Astronomers suspect that the recently discovered object 1I/2017 U1 has been crossing interstellar space for hundreds of millions of years. It comes from the direction of the bright star Vega in the constellation Lyra. However, given its tremendous speed of 95,000 km/hr, it would have passed the point where Vega is now some 300,000 years ago. As Vega was nowhere near its current position in space at that time our Sun may be the first star it has encountered in a very, very long time.
The scales of time and distance stagger the imagination. Where did this lonely wanderer originate and what titanic forces caused it to be nudged away from its parent star…wherever that object might be? Arriving from afar this surprise visitor speaks of time, wonder, age, and mystery. It embodies, in a sense, what many feel when they look up at the night sky. Indeed, the Hawaiian name bestowed upon 1I/2017 U1 by its discoverers captures this sense of wonder perfectly. They call the object ‘Oumuamua which means “a messenger from afar that arrives first.”
Given its speed astronomers did not have much time to track this object. By the time it was discovered it had already passed its trajectory’s closest point to the Sun. As it receded light would drop off quickly and so would the ability to gather useful observations. Discovered on October 19th by the Pan-STARRS 1 telescope in Hawaii, astronomers there plotted its orbit over the course of several nights and it quickly became apparent that the new object was passing through our neighborhood from somewhere beyond the Solar System. This exciting initial report was quickly followed by additional observations from astronomers all around the world.
The Very Large Telescope at the European Southern Observatory was quick to spring into action. Located at Cerro Paranal high in the Atacama Desert of northern Chile the VLT consists of four identical, 8-meter wide telescopes. These telescopes can be positioned to serve as an interferometer in which the distance between them makes for an even larger instrument. These were used across several nights to observe 1I/2017 U1.
The details of this observation campaign were revealed yesterday in an article in the journal Nature. The investigators found many surprises and some confirmations regarding what was once considered a hypothetical scenario regarding extrasolar objects. The visitor swept quite close to the Sun at just a little under 40 million kilometers. This is roughly one-quarter of the Earth’s distance from the Sun. In astronomical distances this was just a little inside the distance that the planet Mercury orbits, although at a much steeper angle compared with the ecliptic plane.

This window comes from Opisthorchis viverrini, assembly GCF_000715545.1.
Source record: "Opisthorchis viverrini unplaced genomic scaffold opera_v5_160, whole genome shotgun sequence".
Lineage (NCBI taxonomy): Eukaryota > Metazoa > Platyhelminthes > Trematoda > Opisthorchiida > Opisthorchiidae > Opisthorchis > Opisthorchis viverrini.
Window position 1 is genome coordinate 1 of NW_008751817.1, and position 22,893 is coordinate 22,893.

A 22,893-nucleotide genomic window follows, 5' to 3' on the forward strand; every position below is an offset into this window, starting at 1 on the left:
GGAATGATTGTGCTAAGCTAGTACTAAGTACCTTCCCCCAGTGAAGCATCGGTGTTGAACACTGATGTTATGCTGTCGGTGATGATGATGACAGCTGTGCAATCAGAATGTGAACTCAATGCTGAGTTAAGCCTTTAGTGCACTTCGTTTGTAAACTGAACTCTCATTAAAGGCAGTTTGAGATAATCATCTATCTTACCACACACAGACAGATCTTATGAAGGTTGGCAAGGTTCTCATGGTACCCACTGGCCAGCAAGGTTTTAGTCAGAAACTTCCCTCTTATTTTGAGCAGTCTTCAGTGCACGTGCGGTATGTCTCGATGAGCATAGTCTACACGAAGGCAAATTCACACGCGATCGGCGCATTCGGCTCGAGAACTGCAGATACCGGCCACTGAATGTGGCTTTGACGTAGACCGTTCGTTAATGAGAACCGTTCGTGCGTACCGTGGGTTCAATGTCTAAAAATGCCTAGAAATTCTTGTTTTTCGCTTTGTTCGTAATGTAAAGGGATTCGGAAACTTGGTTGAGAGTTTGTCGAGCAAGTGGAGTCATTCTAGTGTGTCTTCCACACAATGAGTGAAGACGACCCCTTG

What is interesting about this close pass is that ‘Oumuamua seems to be purely asteroidal in nature, with no behavior or evident out-gassing as might be displayed by a comet. Indeed, a comet passing so close to the Sun would have developed both coma and tail as volatiles on its surface sublimated before the Sun’s heat. ‘Oumuamua appears to be a large, rocky object with a high metal content. Spectroscopic observations show its surface to be ruddy in hue and that is suggestive of organic molecules. This is similar to the surface of many asteroids found in the Solar System.
‘Oumuamua has a “day” that lasts about seven hours. This was noted by measuring a light curve that showed a variation in the intensity of reflected sunlight. That change in brightness varies by an order of magnitude (10x) every seven hours. This weird light curve is not seen in local asteroids, and is suggestive that ‘Oumuamua is quite elongated, almost like a long rugged column of rock.
Other measurements showed few if any traces of dust or ice on the surface. This is indicative of great age as surface compounds were likely swept away by irradiation and cosmic particle bombardment across millions of years. It is also an extremely dark object. Unlike local asteroids ‘Oumuamua absorbs almost 96% of the light that strikes its surface. The visitor is extremely elongated and has an average radius of 100 meters and is thought to be at least 400 meters in length.
An important revelation regarding ‘Oumuamua is that given the fact that it is the first asteroid to be identified as having formed around an alien (albeit unknown) star, it can serve as a model to test a number of theories regarding planetary formation models. In a sense this visitor provides us a sample of material from another star system. Observations and analysis of the new data indicate that it is in many ways similar to some asteroids in our own neighborhood. This is of special note. It helps confirm the idea that planetary compositions as we know them in our solar system could be similar to others throughout the galaxy. Given that there are organic compounds on Oumuamua ‘s surface, the concept that these materials are passed from star system to star system across eons has also been strengthened.
In the last few weeks the estimate for the number of interstellar asteroids that might pass through our solar system has been revised upward. One study has suggested that as many as 1000 objects might fly by our home star every year. That equates to over three per day either entering near-space or departing. Like ‘Oumuamua these objects would have speeds which would make it impossible for the Sun’s gravity to ever capture them.
It is intriguing to think that so many objects with exotic, extrasolar origins might be passing through our solar system. Astronomers are already calling for new observation campaigns and improved instruments to observe such objects. Although Oumuamua might be the first observed and recorded messenger to arrive from afar, it certainly may not be the last.